What is the greatest factor of a successful hand hygiene campaign?  Most facilities saw the greatest compliance increases when the CULTURE of the unit was congruent with exceptional hand hygiene standards.  Meaning, if team members feel responsibility to the unit to maintain good hand hygiene then they will perform more hand hygiene more often!  Elaine made sure to point out that is was more effective to judge the team and not point out specific individuals if numbers decrease.

So, what is keeping compliance numbers down?  Over the years, it has been determined that elective hand hygiene is not instinctively triggered (based on what they are taught at a young age) as much as it was previously assumed.  Your health care workers may think they are 100% compliant because they don't know exactly when and where all the time- they are left guessing!
Why are they left guessing?  The following observations were noted as common reasons for low hand hygiene compliance:
Lack of awareness
Lack of familiarity
Lack of self efficacy
Lack of outcome expectancy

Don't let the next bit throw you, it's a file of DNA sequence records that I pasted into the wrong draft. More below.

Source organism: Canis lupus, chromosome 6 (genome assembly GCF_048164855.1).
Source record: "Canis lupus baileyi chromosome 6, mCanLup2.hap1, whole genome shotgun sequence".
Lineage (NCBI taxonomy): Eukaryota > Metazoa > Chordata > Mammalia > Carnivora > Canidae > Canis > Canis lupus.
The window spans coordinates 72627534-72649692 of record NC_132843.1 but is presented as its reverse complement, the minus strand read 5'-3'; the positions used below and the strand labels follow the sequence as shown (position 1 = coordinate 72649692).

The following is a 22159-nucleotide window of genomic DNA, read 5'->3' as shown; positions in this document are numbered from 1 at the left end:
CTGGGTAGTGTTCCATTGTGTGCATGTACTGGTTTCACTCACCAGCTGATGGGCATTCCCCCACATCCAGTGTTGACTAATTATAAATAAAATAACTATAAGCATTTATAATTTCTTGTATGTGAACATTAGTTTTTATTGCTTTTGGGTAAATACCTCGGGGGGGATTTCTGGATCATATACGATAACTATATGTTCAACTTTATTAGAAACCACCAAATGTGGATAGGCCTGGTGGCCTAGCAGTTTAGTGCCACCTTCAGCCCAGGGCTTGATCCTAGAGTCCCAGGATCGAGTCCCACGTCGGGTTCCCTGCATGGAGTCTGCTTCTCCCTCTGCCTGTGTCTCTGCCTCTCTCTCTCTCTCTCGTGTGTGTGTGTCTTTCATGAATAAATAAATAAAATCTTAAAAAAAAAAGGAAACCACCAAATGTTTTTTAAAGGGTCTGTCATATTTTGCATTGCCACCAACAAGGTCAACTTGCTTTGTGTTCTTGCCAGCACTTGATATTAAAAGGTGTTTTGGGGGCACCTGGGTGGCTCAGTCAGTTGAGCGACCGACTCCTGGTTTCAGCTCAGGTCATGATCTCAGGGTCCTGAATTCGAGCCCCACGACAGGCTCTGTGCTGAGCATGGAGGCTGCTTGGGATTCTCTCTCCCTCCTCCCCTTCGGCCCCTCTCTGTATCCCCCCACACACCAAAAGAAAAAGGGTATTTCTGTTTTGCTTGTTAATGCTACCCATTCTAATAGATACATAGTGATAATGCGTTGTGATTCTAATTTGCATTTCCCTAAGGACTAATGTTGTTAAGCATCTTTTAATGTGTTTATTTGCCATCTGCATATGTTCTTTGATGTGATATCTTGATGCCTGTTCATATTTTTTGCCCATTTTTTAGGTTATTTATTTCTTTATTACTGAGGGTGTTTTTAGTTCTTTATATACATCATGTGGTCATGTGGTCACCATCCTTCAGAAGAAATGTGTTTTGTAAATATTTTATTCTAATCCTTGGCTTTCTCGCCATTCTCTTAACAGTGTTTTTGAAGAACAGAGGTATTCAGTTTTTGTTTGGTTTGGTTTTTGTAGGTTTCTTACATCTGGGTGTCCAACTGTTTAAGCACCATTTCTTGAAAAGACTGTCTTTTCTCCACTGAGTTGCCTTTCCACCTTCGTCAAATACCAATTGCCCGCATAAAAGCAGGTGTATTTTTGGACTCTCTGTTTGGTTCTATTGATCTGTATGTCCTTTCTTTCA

Inertia of previous practice (stuck in old ways)

One way to continually teach hand hygiene was recommended- The 5 Moments of Hand Hygiene.  Most of you should be familiar with this system, but here is the list anyway:
1. Before Patient Contact
2. Before Aseptic Task
3. After Body Fluid Exposure Risk
4. After Patient Contact
5. After Contact with Patient Surroundings

Also discussed was the WHO Hand Hygiene Framework.
The Framework is an evaluation tool in a questionnaire form.  It was recommended that each Infection Preventionist conduct the Framework Questionnaire and determine the level that their facility resides in.  The questions asked total a score that determines which of following 4 categories the facility fits into: deficient, low, intermediate/average and advanced.
The 5 factor categories for the questions asked to determine the score of your facility include: system change, training and education, evaluation and feedback, institutional safety, reminders (posters, signs, etc)